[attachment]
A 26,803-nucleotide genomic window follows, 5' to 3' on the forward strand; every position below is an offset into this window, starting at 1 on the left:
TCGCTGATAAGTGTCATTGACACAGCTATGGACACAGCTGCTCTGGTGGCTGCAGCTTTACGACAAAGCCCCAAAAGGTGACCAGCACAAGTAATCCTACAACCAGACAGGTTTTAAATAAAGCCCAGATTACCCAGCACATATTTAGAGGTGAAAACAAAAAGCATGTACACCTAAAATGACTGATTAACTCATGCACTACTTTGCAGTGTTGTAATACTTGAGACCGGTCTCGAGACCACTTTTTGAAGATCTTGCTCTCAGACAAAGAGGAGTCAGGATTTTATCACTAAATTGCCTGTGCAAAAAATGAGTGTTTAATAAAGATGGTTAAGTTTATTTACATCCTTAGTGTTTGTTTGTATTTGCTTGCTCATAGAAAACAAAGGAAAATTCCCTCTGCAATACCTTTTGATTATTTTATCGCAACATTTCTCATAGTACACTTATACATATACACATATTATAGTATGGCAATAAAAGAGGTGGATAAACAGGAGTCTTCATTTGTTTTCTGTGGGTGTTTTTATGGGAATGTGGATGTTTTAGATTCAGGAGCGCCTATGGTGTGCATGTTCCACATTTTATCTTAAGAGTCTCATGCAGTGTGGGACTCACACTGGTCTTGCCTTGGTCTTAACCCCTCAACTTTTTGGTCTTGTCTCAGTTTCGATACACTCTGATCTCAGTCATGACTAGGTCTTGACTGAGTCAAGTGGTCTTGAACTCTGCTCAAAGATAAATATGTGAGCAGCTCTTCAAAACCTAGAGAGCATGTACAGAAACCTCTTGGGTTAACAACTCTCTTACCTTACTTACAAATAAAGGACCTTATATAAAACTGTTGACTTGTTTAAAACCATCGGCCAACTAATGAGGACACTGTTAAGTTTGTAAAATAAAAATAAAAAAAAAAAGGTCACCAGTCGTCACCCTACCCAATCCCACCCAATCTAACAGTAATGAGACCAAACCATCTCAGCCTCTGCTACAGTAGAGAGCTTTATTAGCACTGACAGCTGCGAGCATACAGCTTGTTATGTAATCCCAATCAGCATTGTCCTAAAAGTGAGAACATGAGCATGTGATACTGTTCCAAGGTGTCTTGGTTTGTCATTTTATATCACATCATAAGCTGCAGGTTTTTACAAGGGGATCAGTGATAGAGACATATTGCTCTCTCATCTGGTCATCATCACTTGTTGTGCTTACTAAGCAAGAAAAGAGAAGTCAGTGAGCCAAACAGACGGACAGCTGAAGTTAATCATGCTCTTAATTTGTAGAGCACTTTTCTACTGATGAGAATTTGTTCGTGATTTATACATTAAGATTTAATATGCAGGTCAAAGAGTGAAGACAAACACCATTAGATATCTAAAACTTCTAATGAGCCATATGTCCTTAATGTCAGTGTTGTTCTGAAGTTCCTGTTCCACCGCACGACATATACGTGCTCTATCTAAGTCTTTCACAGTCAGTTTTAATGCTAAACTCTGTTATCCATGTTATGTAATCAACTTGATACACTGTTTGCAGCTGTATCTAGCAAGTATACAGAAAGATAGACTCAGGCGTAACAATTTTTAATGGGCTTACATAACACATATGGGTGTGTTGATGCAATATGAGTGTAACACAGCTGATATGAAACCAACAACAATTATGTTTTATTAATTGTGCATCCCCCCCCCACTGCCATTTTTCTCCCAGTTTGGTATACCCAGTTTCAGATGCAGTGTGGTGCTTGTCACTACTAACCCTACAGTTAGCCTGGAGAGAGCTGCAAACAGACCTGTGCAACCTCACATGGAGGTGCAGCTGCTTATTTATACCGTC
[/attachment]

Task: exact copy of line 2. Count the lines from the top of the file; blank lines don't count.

TCGCTGATAAGTGTCATTGACACAGCTATGGACACAGCTGCTCTGGTGGCTGCAGCTTTACGACAAAGCCCCAAAAGGTGACCAGCACAAGTAATCCTACAACCAGACAGGTTTTAAATAAAGCCCAGATTACCCAGCACATATTTAGAGGTGAAAACAAAAAGCATGTACACCTAAAATGACTGATTAACTCATGCACTACTTTGCAGTGTTGTAATACTTGAGACCGGTCTCGAGACCACTTTTTGAAGATCTTGCTCTCAGACAAAGAGGAGTCAGGATTTTATCACTAAATTGCCTGTGCAAAAAATGAGTGTTTAATAAAGATGGTTAAGTTTATTTACATCCTTAGTGTTTGTTTGTATTTGCTTGCTCATAGAAAACAAAGGAAAATTCCCTCTGCAATACCTTTTGATTATTTTATCGCAACATTTCTCATAGTACACTTATACATATACACATATTATAGTATGGCAATAAAAGAGGTGGATAAACAGGAGTCTTCATTTGTTTTCTGTGGGTGTTTTTATGGGAATGTGGATGTTTTAGATTCAGGAGCGCCTATGGTGTGCATGTTCCACATTTTATCTTAAGAGTCTCATGCAGTGTGGGACTCACACTGGTCTTGCCTTGGTCTTAACCCCTCAACTTTTTGGTCTTGTCTCAGTTTCGATACACTCTGATCTCAGTCATGACTAGGTCTTGACTGAGTCAAGTGGTCTTGAACTCTGCTCAAAGATAAATATGTGAGCAGCTCTTCAAAACCTAGAGAGCATGTACAGAAACCTCTTGGGTTAACAACTCTCTTACCTTACTTACAAATAAAGGACCTTATATAAAACTGTTGACTTGTTTAAAACCATCGGCCAACTAATGAGGACACTGTTAAGTTTGTAAAATAAAAATAAAAAAAAAAAGGTCACCAGTCGTCACCCTACCCAATCCCACCCAATCTAACAGTAATGAGACCAAACCATCTCAGCCTCTGCTACAGTAGAGAGCTTTATTAGCACTGACAGCTGCGAGCATACAGCTTGTTATGTAATCCCAATCAGCATTGTCCTAAAAGTGAGAACATGAGCATGTGATACTGTTCCAAGGTGTCTTGGTTTGTCATTTTATATCACATCATAAGCTGCAGGTTTTTACAAGGGGATCAGTGATAGAGACATATTGCTCTCTCATCTGGTCATCATCACTTGTTGTGCTTACTAAGCAAGAAAAGAGAAGTCAGTGAGCCAAACAGACGGACAGCTGAAGTTAATCATGCTCTTAATTTGTAGAGCACTTTTCTACTGATGAGAATTTGTTCGTGATTTATACATTAAGATTTAATATGCAGGTCAAAGAGTGAAGACAAACACCATTAGATATCTAAAACTTCTAATGAGCCATATGTCCTTAATGTCAGTGTTGTTCTGAAGTTCCTGTTCCACCGCACGACATATACGTGCTCTATCTAAGTCTTTCACAGTCAGTTTTAATGCTAAACTCTGTTATCCATGTTATGTAATCAACTTGATACACTGTTTGCAGCTGTATCTAGCAAGTATACAGAAAGATAGACTCAGGCGTAACAATTTTTAATGGGCTTACATAACACATATGGGTGTGTTGATGCAATATGAGTGTAACACAGCTGATATGAAACCAACAACAATTATGTTTTATTAATTGTGCATCCCCCCCCCACTGCCATTTTTCTCCCAGTTTGGTATACCCAGTTTCAGATGCAGTGTGGTGCTTGTCACTACTAACCCTACAGTTAGCCTGGAGAGAGCTGCAAACAGACCTGTGCAACCTCACATGGAGGTGCAGCTGCTTATTTATACCGTC